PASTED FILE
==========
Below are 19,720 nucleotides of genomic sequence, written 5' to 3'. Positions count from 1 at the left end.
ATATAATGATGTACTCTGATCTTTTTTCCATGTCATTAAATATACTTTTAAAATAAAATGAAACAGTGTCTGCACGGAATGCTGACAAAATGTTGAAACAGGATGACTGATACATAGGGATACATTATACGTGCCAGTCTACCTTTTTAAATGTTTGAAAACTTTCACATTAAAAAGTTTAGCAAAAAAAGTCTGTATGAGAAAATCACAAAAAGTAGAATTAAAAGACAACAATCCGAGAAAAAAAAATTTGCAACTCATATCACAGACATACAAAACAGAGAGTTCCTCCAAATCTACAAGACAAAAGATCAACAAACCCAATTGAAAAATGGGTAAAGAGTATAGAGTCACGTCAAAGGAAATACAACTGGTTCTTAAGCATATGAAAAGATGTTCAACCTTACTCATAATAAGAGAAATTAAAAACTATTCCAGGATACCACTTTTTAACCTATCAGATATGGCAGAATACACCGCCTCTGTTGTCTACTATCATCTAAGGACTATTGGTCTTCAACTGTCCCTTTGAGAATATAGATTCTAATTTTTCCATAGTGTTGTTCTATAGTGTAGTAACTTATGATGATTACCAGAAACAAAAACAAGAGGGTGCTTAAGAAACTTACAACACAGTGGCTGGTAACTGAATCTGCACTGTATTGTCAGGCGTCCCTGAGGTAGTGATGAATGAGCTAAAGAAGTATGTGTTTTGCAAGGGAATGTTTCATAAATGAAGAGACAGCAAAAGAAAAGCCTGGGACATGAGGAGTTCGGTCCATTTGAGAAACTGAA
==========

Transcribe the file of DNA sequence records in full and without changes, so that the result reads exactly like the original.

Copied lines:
Below are 19,720 nucleotides of genomic sequence, written 5' to 3'. Positions count from 1 at the left end.
ATATAATGATGTACTCTGATCTTTTTTCCATGTCATTAAATATACTTTTAAAATAAAATGAAACAGTGTCTGCACGGAATGCTGACAAAATGTTGAAACAGGATGACTGATACATAGGGATACATTATACGTGCCAGTCTACCTTTTTAAATGTTTGAAAACTTTCACATTAAAAAGTTTAGCAAAAAAAGTCTGTATGAGAAAATCACAAAAAGTAGAATTAAAAGACAACAATCCGAGAAAAAAAAATTTGCAACTCATATCACAGACATACAAAACAGAGAGTTCCTCCAAATCTACAAGACAAAAGATCAACAAACCCAATTGAAAAATGGGTAAAGAGTATAGAGTCACGTCAAAGGAAATACAACTGGTTCTTAAGCATATGAAAAGATGTTCAACCTTACTCATAATAAGAGAAATTAAAAACTATTCCAGGATACCACTTTTTAACCTATCAGATATGGCAGAATACACCGCCTCTGTTGTCTACTATCATCTAAGGACTATTGGTCTTCAACTGTCCCTTTGAGAATATAGATTCTAATTTTTCCATAGTGTTGTTCTATAGTGTAGTAACTTATGATGATTACCAGAAACAAAAACAAGAGGGTGCTTAAGAAACTTACAACACAGTGGCTGGTAACTGAATCTGCACTGTATTGTCAGGCGTCCCTGAGGTAGTGATGAATGAGCTAAAGAAGTATGTGTTTTGCAAGGGAATGTTTCATAAATGAAGAGACAGCAAAAGAAAAGCCTGGGACATGAGGAGTTCGGTCCATTTGAGAAACTGAA